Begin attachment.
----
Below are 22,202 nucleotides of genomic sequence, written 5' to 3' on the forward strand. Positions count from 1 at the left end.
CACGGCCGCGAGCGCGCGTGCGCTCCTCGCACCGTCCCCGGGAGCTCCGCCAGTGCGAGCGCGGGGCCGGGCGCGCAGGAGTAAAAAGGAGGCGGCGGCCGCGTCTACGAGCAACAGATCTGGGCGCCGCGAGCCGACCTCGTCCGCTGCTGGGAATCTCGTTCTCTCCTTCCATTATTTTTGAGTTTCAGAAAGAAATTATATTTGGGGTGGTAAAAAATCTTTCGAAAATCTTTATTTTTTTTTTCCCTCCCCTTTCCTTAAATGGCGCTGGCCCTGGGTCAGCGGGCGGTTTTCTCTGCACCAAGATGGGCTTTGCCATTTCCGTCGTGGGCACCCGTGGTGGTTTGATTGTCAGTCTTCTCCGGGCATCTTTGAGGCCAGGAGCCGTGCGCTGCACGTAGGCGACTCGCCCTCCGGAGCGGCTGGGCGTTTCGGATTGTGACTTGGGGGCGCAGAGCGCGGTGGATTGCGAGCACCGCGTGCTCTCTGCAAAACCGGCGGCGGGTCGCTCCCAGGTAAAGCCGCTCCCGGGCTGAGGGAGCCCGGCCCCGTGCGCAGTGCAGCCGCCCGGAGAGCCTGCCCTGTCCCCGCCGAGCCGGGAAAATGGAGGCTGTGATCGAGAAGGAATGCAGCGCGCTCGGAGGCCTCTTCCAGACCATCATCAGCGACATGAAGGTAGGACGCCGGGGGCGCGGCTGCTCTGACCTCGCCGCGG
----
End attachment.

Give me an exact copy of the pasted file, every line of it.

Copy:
Below are 22,202 nucleotides of genomic sequence, written 5' to 3' on the forward strand. Positions count from 1 at the left end.
CACGGCCGCGAGCGCGCGTGCGCTCCTCGCACCGTCCCCGGGAGCTCCGCCAGTGCGAGCGCGGGGCCGGGCGCGCAGGAGTAAAAAGGAGGCGGCGGCCGCGTCTACGAGCAACAGATCTGGGCGCCGCGAGCCGACCTCGTCCGCTGCTGGGAATCTCGTTCTCTCCTTCCATTATTTTTGAGTTTCAGAAAGAAATTATATTTGGGGTGGTAAAAAATCTTTCGAAAATCTTTATTTTTTTTTTCCCTCCCCTTTCCTTAAATGGCGCTGGCCCTGGGTCAGCGGGCGGTTTTCTCTGCACCAAGATGGGCTTTGCCATTTCCGTCGTGGGCACCCGTGGTGGTTTGATTGTCAGTCTTCTCCGGGCATCTTTGAGGCCAGGAGCCGTGCGCTGCACGTAGGCGACTCGCCCTCCGGAGCGGCTGGGCGTTTCGGATTGTGACTTGGGGGCGCAGAGCGCGGTGGATTGCGAGCACCGCGTGCTCTCTGCAAAACCGGCGGCGGGTCGCTCCCAGGTAAAGCCGCTCCCGGGCTGAGGGAGCCCGGCCCCGTGCGCAGTGCAGCCGCCCGGAGAGCCTGCCCTGTCCCCGCCGAGCCGGGAAAATGGAGGCTGTGATCGAGAAGGAATGCAGCGCGCTCGGAGGCCTCTTCCAGACCATCATCAGCGACATGAAGGTAGGACGCCGGGGGCGCGGCTGCTCTGACCTCGCCGCGG